As the year enters the winter months, you might know someone who has lamented that with the colder weather they have pain in their back or other regions that intensifies or “acts up.” This is a recurring condition that afflicts many people throughout the country. Fortunately, over the years there have been reliable means devised to combat this uptick in pain, and more people are able to take measures to mitigate and in some cases, prevent it altogether.

To begin with, it helps to try and understand where this back pain could be coming from. It is worth noting that amongst the medical community there is actually no definitive study or established explanation as to why this phenomenon occurs. However, there are a few prominent theories. One of the most common is a process called vasoconstriction, which is the idea that in colder weather the body will naturally draw more blood to the center of the body in an attempt to conserve heat by supporting essential organs like the lungs and heart. As a result of this reduced flow, the blood vessels in areas like the arms, legs, and back will constrict. And when the muscles and tendons in these areas get less blood, they can stiffen which will lead to aches and pains. This can be particularly felt in the back, when support for the spine stiffens up due to this vasoconstriction.

One somewhat contested theory is the effect of barometric pressure on the body, particularly during times of inclement weather. You may have heard someone claim they can tell when a storm is coming through pressure in their joints, or a “feeling” in their bones. While there is currently no established scientific study that confirms a corollary between a drop in pressure and back pain, generations have produced a considerable amount of anecdotal evidence suggesting a connection. As close as most experts can figure, when the barometric pressure drops due to an oncoming storm or change in temperature, there is actually less gravity to hold down or reduce swelling in joints already aggravated by a previous condition or injury. And if swelling is allowed to occur, this produces increased inflammation and pain in the affected areas.

So if we establish that cold weather seems to bring increased back pain for many people throughout the world, what can be done to solve this? Here are a few tips that can help you manage or avoid back pain when the weather turns cold:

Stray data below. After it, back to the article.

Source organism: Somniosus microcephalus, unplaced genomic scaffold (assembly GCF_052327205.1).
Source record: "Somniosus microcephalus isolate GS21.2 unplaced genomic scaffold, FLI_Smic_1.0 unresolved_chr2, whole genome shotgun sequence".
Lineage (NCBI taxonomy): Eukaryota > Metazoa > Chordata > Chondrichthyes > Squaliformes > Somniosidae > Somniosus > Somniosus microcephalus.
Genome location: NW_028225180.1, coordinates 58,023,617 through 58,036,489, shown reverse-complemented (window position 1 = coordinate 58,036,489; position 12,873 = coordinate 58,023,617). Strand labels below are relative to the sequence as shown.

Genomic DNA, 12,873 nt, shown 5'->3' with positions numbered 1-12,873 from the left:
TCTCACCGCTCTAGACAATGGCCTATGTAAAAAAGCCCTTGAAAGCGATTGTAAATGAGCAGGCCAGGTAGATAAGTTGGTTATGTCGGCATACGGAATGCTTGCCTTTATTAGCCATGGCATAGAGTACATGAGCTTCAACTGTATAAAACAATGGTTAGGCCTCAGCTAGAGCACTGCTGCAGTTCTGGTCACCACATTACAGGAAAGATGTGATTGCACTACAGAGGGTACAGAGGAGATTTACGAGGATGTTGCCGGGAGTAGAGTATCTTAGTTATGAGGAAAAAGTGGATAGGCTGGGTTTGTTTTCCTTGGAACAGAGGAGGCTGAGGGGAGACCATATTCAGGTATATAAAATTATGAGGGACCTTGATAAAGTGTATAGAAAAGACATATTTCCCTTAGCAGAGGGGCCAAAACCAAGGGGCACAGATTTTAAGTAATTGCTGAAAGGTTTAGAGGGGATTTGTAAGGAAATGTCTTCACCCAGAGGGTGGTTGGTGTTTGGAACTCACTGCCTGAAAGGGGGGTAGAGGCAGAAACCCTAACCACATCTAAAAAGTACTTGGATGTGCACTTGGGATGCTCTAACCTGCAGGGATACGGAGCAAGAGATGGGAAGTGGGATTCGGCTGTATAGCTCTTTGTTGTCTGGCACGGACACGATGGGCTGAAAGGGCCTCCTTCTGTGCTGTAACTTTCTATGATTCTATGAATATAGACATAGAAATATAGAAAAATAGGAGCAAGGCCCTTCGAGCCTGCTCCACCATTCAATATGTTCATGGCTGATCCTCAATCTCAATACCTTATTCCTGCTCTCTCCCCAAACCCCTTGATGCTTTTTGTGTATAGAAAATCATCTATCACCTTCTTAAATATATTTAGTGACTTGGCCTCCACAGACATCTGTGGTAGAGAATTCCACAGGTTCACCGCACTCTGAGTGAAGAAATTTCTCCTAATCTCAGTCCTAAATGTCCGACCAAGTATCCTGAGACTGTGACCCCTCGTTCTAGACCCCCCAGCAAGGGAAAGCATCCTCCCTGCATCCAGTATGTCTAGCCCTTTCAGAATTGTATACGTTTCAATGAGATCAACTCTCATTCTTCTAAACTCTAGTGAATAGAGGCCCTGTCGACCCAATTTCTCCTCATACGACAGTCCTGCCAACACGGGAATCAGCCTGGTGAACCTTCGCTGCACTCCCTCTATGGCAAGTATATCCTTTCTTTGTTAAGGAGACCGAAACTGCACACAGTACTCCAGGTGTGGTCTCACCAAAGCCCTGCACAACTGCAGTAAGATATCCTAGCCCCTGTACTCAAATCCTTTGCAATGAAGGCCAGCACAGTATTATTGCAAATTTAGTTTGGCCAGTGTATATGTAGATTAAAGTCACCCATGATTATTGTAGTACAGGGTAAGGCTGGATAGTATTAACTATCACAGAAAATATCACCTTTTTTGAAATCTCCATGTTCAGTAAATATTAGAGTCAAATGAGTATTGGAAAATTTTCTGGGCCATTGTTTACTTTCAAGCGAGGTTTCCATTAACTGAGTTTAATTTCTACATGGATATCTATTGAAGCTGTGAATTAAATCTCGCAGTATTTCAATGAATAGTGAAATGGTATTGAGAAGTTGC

Stay Warm Out There

While it might sound dully obvious, one of the most important measures to take is keeping yourself warm. Preventing constriction of your muscles and blood vessels due to cold will go a long way in keeping pain from flaring up in your back. You want to make sure you are taking the time to don the appropriate amount of clothing layers, even if you think you can power through it, or possibly are just going to be stepping outside for a few moments. You may want to consider upping the number of blankets on your bed, and possibly invest in an electric blanket to ensure you are staying sufficiently warm even while you are asleep.

Equip for the Season

Another observation that has been made is that these issues can be highly environmental. If the cold weather brings snow, this can create situations and risks that are not an issue during the rest of the year. If conditions become icy then moving around outside opens up the risk of slips and falls which will undoubtedly contribute to back pain. Even normal winter upkeep activities like shoveling the walk or driveway can place undue stress on the body which can open up opportunities for physical injury not encountered during any other part of the year. It is also important to make sure that you have specialized winter equipment if the environment demands it. Shoveling the walk in winter boots with sufficient tread may significantly prevent injury you might be opening yourself up to if you attempt this chore in regular sneakers.

Nutrition and Wellness

One possible angle to consider is nutritional supplements during the winter. Many people encounter a vitamin D deficiency during colder months due to reduced sunlight. Vitamin D levels can affect how sensitive you are to back pain. Some have also reported relief by supplementing omega-3 fatty acids. Because the levels of these substances affect everyone differently, it may be important to consult your doctor to determine correct supplements and dosage for your personal needs. If you need a more direct, hands-on approach to relieving winter back pain, some rely on getting a massage or a chiropractic adjustment to tide them over until things turn warmer.

Do Not Stop Exercising

Another thing to consider is making sure you are staying active as possible. During “normal” conditions many people rely on exercise and daily physical activity to keep themselves well, both physically and mentally. While it is highly understandable wanting to scale back or canceling a workout due to cold or icy weather, this drop in activity can cause your body to weaken and become more prone to injury or even depression. Staying active in your home or even looking into a gym or athletic club can make sure you are getting the exercise you need to continue functioning as normal.

If you have pain that seems to ebb and flow with the seasons, it can feel oppressively inevitable. However, you may rest assured that you are not alone in this. Taking stock of your environment and assuming some specific seasonal changes may go a long way in helping with your condition. It may also be advisable to contact and discuss options with a healthcare professional for further management. With some preparation, you may be able to enjoy your winter without the back pain that can come with it.

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